A judgment that bans an STR ban, a program that hands cash to STR owners who rent to seasonal workers, a withdrawn “three strikes” proposal aimed at owners: These updates top our STR Regulations Roundup for the beginning of September.
Judge Rules STR Ban Unconstitutional In Nashville-Area City
A Tennessee Supreme Court judge ruled on July 30 that Hendersonville, Tenn.’s ordinance banning short-term or vacation rentals in residential neighborhoods is unconstitutional. The ban was added as an amendment to the city’s zoning ordinance in 2016 “to keep Hendersonville quiet and avoid 3 a.m. pool parties,” according to News4 Nashville. But judge Robert E. Lee Davies of Williamson County sided with STR owners, saying “the city’s ordinance interferes with the defendants’ fundamental right to the ownership and use of real property without a compelling state interest.” The city’s mayor says he plans to appeal the ruling.
Georgia Island Destination Halts New STR Permitting As Leaders Address Complaints
Tybee Island’s city council just passed a short-term-rental moratorium that will last at least three months. With STRs now making up 40% of all rentals in the popular beach destination, the city says it passed the temporary new-permit ban while it figures out how to handle growing complaints about trash and noise. During the moratorium, the council plans to hold numerous meetings and give residents a chance to offer up solutions to problems.
Colorado Winter Sports Haven Tries To Cut Down On STRs Through Attrition
The popular ski town of Breckenridge, Colo. will vote on a cap on short-term rentals during legislative readings this month. The ordinance would not impact existing licenses, but would block a license from transferring to the new owner if an STR property is sold. Of the town’s 3,900 total licenses, about 1,500, which are run more like hotels, are exempt. If passed, the ordinance will go into effect Nov. 2.
Popular Ski Area Proposes Cash Payments To Owners For Turning STRs Into Workforce Housing
With ski season approaching and labor incentives desperately needed, Winter Park, Colo. has proposed a program that would pay cash to convert short-term rentals into workforce housing. Owners would get from $5,000 for six-month studio and one-bedroom leases all the way up to $20,000 for one-year leases on larger properties. Payments would be upfront, in addition to rental income. Details are still being finalized, but the program looks on track for approval.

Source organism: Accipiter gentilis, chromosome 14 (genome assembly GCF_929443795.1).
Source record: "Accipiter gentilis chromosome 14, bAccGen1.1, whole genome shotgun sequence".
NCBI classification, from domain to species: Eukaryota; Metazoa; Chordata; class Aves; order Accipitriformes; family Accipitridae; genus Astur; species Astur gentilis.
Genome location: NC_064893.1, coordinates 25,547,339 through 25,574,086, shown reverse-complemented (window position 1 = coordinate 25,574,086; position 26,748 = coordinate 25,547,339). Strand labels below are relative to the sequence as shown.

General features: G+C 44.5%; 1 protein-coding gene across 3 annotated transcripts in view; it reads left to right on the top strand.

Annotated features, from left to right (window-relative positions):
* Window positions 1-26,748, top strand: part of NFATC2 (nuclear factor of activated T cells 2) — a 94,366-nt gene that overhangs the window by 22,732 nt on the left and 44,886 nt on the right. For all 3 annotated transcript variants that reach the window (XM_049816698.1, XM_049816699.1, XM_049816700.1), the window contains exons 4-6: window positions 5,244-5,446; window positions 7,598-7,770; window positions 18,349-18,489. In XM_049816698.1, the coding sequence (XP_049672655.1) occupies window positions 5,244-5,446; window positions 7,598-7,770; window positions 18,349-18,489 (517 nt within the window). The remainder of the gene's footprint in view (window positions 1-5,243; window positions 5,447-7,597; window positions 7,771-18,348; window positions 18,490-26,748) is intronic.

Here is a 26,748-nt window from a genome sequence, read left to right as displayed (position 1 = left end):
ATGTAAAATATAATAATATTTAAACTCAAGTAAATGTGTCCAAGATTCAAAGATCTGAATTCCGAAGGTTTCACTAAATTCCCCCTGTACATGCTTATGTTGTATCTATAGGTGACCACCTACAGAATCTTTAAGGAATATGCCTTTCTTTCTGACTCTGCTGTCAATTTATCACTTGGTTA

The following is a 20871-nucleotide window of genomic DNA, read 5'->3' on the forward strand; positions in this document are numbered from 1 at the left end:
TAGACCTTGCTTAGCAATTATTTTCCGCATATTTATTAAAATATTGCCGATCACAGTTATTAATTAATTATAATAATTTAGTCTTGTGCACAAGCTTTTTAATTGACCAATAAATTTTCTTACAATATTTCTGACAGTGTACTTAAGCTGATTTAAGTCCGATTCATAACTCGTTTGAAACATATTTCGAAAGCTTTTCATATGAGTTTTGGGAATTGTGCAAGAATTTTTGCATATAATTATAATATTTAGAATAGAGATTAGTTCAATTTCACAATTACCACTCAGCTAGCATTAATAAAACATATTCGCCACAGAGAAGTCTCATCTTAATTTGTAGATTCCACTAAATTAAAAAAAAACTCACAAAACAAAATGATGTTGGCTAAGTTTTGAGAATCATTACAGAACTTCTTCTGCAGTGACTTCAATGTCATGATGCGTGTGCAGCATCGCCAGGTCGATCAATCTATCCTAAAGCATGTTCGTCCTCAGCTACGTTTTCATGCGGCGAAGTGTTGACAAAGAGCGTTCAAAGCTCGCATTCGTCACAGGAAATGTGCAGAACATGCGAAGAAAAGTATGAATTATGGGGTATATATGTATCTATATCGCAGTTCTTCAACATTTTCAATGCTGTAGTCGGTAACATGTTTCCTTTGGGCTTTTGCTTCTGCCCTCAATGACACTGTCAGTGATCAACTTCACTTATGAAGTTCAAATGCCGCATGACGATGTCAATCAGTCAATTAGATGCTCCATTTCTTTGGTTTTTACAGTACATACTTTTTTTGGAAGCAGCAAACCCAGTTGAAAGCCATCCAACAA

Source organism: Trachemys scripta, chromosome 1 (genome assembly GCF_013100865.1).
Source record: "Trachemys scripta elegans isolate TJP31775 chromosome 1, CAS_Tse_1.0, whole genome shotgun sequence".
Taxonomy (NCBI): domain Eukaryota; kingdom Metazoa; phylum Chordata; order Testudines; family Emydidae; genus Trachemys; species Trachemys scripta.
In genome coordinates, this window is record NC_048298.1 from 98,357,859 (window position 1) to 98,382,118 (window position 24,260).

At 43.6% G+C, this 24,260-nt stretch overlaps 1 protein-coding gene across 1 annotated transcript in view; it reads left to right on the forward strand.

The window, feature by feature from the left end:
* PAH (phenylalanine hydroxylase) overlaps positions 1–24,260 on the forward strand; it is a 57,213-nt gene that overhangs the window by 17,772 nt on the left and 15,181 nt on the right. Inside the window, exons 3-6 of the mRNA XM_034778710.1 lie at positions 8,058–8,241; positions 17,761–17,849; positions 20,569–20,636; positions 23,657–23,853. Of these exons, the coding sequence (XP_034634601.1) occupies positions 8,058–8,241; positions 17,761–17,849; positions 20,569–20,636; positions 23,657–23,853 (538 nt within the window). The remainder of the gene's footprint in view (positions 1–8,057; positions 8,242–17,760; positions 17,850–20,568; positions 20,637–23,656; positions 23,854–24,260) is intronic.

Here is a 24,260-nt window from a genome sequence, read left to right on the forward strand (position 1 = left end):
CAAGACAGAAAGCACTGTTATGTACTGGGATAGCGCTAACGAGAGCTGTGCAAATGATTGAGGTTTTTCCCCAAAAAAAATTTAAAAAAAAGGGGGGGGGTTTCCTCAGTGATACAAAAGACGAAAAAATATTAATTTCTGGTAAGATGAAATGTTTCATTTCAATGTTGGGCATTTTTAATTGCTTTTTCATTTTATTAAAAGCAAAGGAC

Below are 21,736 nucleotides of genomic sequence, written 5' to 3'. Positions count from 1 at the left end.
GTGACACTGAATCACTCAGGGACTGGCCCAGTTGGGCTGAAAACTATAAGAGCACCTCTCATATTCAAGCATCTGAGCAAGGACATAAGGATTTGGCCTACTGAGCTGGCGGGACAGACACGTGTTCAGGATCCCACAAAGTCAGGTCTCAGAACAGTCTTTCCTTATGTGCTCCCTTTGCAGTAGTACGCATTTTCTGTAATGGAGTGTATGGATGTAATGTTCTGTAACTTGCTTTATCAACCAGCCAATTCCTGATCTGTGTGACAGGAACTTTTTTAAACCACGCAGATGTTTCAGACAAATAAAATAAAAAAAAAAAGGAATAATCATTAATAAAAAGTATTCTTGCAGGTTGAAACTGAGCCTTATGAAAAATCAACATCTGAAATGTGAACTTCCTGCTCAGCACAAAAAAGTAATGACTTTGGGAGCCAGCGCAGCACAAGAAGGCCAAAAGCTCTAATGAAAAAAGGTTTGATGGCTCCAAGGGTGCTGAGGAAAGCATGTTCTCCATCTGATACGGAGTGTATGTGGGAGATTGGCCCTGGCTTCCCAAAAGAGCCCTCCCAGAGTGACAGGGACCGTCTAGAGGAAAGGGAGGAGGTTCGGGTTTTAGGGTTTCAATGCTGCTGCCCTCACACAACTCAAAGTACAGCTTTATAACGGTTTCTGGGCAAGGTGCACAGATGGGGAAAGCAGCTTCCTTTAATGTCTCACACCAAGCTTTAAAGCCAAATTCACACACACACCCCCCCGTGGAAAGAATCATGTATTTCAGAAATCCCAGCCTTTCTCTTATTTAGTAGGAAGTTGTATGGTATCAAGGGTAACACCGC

Rhode Island City Known For Yachts And Mansions Cracks Down On VRs—Again
Formerly known as “Zooport” for its wild-west STR scene and lack of control on rowdy guests, Newport, RI eventually cracked down on illegal rentals. But the yacht-friendly vacation spot is once again considering restrictive measures as non-permitted rentals and neighbor complaints have spiked recently. In 2020 the city had 398 registered STRs, but evidence points to more than 700 OTA-listed properties in Newport. On top of that, an outcry from residents about noise, trash and parties has been reaching fever pitch. The situation prompted Councilwoman Angela McCalla to propose a “three strikes” resolution that would revoke the permits of owners who repeatedly violated short-term-rental regulations. Last month she withdrew her resolution only after promises from her colleagues that they would address both unpermitted STRs and permitted STRs that violate ordinance rules. The city also contracted with Host Compliance LLC to identify all short-term rentals in the city and monitor compliance with state and local regulations including taxes.
Natasha Garber covers short-term-rental industry trends, news, regulations and compliance for NoiseAware. Her posts on STR property management technology, privacy-safe noise monitoring, and licensing laws can be found weekly on the NoiseAware blog.